Apple Loses out to Samsung in Smartphone Business

Samsung surged past Apple (NASDAQ: AAPL) and usurped its position as the world’s top smartphone maker, in the third quarter with a 44 percent jump in shipments. It has also forecast strong sales in the current quarter. Whereas Apple had introduced its first iPhone in 2007, Samsung is comparatively new as it entered the smartphone market only last year. However, its sales soared mainly because of a sleek production system that is capable of rapidly bringing new products to the market.

Kim Hyun-joong, a fund manager at Midas Asset Management, which owns Samsung shares, said that “In the handset division, Samsung has no real rival models to challenge its products except for the iPhone 4S. Apple and Samsung will continue to dominate the market in the fourth quarter.”

On Friday, Samsung posted more than double profits for its telecoms division, which stood at $2.2 billion and accounted for 60 percent of Samsung’s total profits. Its shipments of smartphones increased by 44 percent from the previous quarter and stood at 27.8 million units, up nearly four times from a year ago. On the other hand Apple’s iPhone sales dropped by 16 percent to 17.1 million units in the third quarter.

Samsung’s share of the global smartphone market stood at 23.8 percent, 9 points higher than Apple. Its shares were up 1.6 percent by 0500 GMT, versus a 0.6 percent gain in the wider market.

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Saturday, 29 October 2011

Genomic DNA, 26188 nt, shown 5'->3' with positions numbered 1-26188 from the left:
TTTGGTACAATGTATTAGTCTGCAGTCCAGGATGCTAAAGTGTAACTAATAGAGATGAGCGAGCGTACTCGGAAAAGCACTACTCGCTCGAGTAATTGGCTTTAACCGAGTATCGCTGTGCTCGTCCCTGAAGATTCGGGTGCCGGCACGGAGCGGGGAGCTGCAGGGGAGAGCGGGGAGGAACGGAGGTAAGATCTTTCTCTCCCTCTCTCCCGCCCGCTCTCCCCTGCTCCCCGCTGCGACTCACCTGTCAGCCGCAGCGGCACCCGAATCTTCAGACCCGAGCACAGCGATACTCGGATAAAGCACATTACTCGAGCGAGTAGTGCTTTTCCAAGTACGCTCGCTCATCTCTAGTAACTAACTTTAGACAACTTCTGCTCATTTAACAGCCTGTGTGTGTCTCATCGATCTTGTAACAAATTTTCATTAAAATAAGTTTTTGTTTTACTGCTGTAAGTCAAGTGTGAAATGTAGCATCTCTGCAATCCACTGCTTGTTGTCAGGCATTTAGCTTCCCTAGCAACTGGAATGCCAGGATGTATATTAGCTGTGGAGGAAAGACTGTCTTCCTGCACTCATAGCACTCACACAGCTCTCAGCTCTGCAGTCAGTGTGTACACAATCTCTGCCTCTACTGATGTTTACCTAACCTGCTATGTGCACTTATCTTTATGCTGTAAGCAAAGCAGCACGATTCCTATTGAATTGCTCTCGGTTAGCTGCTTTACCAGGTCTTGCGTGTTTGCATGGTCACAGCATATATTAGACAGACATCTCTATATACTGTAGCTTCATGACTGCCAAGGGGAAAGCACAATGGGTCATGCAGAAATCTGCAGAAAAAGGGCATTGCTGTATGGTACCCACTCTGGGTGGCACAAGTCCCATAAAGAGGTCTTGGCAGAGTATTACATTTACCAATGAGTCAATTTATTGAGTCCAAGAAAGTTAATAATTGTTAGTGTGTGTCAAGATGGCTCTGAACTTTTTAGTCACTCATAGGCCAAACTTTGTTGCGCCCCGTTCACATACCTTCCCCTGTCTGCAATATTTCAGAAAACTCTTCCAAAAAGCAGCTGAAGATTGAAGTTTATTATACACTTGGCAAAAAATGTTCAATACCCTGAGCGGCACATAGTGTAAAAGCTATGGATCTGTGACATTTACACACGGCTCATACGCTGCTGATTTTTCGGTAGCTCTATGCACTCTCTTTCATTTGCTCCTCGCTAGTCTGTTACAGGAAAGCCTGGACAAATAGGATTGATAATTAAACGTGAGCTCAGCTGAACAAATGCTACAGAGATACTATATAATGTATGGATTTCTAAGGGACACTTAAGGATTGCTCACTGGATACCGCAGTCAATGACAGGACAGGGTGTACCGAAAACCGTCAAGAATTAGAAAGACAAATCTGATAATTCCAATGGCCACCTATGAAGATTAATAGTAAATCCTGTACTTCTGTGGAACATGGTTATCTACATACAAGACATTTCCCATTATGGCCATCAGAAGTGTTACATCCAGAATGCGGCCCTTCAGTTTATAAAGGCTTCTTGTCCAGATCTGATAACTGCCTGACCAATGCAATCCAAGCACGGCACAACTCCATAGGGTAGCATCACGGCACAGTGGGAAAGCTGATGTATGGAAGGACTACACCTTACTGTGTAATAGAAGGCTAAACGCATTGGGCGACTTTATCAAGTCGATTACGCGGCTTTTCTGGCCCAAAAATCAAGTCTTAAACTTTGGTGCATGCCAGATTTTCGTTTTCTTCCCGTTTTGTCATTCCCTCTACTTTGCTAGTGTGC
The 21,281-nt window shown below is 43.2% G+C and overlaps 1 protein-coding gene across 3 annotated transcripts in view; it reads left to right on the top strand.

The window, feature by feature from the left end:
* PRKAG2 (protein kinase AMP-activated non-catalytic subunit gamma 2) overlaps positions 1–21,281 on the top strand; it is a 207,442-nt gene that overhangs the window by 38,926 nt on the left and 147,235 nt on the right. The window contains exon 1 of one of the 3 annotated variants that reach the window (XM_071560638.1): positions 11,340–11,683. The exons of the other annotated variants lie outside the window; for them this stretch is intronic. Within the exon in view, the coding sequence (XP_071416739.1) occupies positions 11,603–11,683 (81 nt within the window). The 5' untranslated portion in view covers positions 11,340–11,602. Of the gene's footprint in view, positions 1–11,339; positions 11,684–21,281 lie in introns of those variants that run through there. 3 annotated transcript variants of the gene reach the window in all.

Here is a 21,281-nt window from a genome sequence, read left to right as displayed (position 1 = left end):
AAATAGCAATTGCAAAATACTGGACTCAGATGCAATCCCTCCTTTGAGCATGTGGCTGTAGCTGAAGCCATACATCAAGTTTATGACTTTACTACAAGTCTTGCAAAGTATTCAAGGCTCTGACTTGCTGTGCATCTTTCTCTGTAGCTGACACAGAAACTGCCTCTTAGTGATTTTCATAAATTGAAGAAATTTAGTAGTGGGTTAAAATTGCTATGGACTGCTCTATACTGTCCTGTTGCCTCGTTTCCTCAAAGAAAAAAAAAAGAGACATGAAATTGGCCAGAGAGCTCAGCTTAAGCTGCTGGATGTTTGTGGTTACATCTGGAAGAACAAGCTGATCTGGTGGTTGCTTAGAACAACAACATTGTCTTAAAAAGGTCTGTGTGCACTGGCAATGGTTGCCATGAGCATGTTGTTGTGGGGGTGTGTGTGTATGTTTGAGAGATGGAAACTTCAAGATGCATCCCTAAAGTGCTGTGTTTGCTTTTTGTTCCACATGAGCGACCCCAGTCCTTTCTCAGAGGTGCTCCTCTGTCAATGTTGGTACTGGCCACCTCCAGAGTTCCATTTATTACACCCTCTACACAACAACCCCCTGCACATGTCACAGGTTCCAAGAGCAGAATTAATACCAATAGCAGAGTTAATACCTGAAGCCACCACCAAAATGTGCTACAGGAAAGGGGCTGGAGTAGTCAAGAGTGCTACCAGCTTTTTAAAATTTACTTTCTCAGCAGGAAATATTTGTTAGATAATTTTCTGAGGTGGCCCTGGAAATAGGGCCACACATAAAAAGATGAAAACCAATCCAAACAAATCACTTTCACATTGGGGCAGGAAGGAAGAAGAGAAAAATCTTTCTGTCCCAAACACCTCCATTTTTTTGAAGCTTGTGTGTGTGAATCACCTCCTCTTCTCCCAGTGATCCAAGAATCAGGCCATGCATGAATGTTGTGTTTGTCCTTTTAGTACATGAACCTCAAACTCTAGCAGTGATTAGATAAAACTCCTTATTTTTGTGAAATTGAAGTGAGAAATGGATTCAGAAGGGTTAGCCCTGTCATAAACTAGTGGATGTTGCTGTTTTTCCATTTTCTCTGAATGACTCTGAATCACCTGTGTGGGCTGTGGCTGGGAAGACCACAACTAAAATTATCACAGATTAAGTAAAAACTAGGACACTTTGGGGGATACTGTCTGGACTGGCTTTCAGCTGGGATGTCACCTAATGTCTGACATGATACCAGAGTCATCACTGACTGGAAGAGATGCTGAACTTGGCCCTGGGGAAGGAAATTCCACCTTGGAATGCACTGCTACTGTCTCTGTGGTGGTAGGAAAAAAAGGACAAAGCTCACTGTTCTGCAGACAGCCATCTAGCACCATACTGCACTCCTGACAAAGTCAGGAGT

Motorola Mobility Slashes 800 Jobs at a Cost of $31 Million

In a regulatory filing with US Securities and Exchange Commission, Motorola Mobility Holdings Inc., the mobile phone maker, that agreed to be bought by Google Inc (NASDAQ: GOOG) said that it is slashing 800 jobs at a cost of of $31 million out of which $27 million will go towards severance and $4 million for closing facilities. Libertyville, Illinois-based Motorola Mobility said that these costs will be booked this quarter and that the moves have been approved on Oct. 24.

On Aug. 15, a deal was announced for the takeover of Motorola Mobility by Mountain View, California-based Google Inc. for $12.5 billion and Motorola Mobility is preparing to complete its acquisition by reining in costs.

Jennifer Weyrauch-Erickson, a spokeswoman for Motorola Mobility, said in a statement that “Motorola Mobility continues to focus on improving its financial performance by taking actions to manage the company’s costs,” and added that the efforts are unrelated to the proposed acquisition.

The financial results announced by Motorola Mobility on Oct. 27 indicate that sales rose 11 percent to $3.26 billion beating analysts’ estimates. However, the company is still losing money, though its loss narrowed to $32 million or 11 cents a share, from a loss of $34 million a year earlier. Google is acquiring the company mainly to gain access to mobile patents and move into the hardware business.